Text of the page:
Four McDowell County magistrates are recusing themselves from performing same-sex marriages. By law, these folks will also be barred from performing any marriage ceremony for six months and magistrates from adjacent counties are filling in.

Several parts of Western North Carolina are now under a severe drought. Drought conditions are also increasing in the Charlotte area.

Five nonprofits with common missions of getting people back to work will be housed in a new campus just north of the Charlotte Douglas Airport.

Lidl has come to Charlotte and is giving people more options for low-cost groceries.

Cumberland County may bring back their driver’s ed classes next October.

State House and Senate leaders have agreed to put a state bond referendum on the ballot of next year’s presidential primaries. However, what the $2 billion bond will cover is still being debated between both houses and the governor.

And finally, Duke Energy has settled an EPA lawsuit that was filed against it in 2000 over issues at a power plant in Gaston County. It will direct $4.4 million to environmental sustainability projects and pay almost a million dollar fine.

Stay informed about North Carolina! Get this and other great facts and news about North Carolina in your inbox every weekday by clicking here. Or, you can listen to this and previous episodes of our podcast edition here.


What You Need to Know About North Carolina for September 10, 2015

It’s Thursday already? Wow. I guess that’s what happens when you have a four day workweek! Well, that’s nice. Here’s some news too:

Starting with some news from my alma maters, the student center officially opened and the new chancellor started. You might want to click the links to find out where which event happened. And also, one of those schools has taken a major leap in the U.S. News and World Report rankings. A university in High Point is breaking ground on the state’s next pharmacy school.

Triad City Beat explored what it’s like to be a cyclist or a pedestrian in Greensboro and Winston-Salem.

At a recent national forum, renewable energy advocates want the state laws on how much renewable energy can be produced to be frozen. They claim the freeze allows the utility to be regulated better and utilities can better charge people for generating said energy.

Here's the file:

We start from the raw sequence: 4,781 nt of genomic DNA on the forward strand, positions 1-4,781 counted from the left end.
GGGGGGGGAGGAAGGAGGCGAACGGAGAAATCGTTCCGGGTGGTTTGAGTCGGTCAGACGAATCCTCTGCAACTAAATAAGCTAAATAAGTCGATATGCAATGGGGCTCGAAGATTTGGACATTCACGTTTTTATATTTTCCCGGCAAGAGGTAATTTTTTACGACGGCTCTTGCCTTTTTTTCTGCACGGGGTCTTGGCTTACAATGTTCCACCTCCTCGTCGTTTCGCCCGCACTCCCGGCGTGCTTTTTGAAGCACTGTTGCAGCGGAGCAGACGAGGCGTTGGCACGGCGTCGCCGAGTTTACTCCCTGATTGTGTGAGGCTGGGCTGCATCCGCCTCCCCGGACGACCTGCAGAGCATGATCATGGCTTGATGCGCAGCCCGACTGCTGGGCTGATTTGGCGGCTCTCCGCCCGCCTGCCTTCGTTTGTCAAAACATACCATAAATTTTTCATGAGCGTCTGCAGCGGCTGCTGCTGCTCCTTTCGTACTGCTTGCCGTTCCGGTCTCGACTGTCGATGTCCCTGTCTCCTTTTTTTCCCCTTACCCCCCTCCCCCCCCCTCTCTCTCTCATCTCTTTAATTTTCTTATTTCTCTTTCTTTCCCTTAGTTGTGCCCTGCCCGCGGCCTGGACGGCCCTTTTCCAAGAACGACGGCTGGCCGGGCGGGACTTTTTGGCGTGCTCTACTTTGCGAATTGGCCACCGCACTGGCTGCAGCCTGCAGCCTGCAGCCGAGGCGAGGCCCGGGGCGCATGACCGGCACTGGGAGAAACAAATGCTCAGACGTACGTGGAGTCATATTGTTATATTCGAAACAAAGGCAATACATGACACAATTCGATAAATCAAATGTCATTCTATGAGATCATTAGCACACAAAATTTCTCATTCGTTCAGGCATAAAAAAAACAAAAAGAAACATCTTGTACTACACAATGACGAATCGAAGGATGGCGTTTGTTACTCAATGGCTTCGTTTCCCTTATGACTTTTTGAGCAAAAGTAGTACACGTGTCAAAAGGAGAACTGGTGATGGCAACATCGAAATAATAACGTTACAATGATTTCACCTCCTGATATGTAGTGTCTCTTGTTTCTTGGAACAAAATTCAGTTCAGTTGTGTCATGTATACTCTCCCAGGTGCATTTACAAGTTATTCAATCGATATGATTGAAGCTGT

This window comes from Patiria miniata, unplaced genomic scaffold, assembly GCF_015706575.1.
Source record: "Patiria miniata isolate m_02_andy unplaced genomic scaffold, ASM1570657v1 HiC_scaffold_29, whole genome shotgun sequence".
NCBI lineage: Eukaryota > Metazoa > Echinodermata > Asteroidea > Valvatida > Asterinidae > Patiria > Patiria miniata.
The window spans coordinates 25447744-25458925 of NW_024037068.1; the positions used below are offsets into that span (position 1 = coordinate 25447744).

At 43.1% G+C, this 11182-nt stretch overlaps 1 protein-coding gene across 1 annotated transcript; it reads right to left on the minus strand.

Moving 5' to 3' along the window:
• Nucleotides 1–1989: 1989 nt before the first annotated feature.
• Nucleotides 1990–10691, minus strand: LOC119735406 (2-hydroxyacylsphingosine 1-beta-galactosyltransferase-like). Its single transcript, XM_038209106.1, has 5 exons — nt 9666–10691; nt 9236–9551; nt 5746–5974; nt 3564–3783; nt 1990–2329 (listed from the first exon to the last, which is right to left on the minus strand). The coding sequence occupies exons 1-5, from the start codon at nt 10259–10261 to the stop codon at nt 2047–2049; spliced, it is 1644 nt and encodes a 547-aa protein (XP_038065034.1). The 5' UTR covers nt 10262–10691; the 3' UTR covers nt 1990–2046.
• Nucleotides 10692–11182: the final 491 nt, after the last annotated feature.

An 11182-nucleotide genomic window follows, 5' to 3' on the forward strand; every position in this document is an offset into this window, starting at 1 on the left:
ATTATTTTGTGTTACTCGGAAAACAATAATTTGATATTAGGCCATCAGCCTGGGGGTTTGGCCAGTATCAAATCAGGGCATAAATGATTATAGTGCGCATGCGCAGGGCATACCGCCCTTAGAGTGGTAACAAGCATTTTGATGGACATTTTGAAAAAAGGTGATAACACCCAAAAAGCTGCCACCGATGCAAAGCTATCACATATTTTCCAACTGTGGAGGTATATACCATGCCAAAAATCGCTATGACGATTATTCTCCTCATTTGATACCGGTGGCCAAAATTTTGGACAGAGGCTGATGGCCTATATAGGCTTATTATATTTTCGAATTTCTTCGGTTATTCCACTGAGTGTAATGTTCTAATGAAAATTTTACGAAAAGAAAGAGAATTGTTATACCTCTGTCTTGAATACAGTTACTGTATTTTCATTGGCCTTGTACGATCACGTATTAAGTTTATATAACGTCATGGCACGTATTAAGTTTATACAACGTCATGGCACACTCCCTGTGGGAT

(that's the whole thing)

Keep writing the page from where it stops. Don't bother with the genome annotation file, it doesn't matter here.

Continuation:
So, tax credits for film productions are coming back to the state budget after all. However, it won’t be in time for things to pick up in Wilmington, which has no returning TV productions and so far only has one TV pilot slated to film there this year.

Winston-Salem’s mayor will run for his fifth term this fall.

It’s now more demanding to be on unemployment insurance in the state. Applicants need to now list five job contacts, instead the two that were required before. In addition, businesses are getting a tax break for paying into the system.

A proposed park in an Asheville forest was scrutinized by a number of its city council members at their most recent meeting.

Take a break and take the Asheville Citizen-Times‘s quiz on Western North Carolina small towns.

Six issues have slowed down the state budget, which is now slated for a vote next Wednesday.

Billy Packer, who you might know as that guy screaming on ACC Basketball and other sports broadcasts (as well as for his own playing career), is now debating the City of Charlotte over a bridge that will cut through one of his property developments.

Former State Senator Harold “Bull” Hardiston has died at the age of 92.

Topsail Beach’s anti-drilling resolution has died as well. The community is one of the few who is not strongly speaking out against federal efforts to allow offshore drilling in the Atlantic Ocean just off our coastline.

The City of Fayetteville will have its next Facebook Town Hall meeting soon.

And finally, one presidential candidate came to Garner this week to express his ideas on tax reform.

Stay informed about North Carolina! Get this and other great facts and news about North Carolina in your inbox every weekday by clicking here. Or, you can listen to this and previous episodes of our podcast edition here.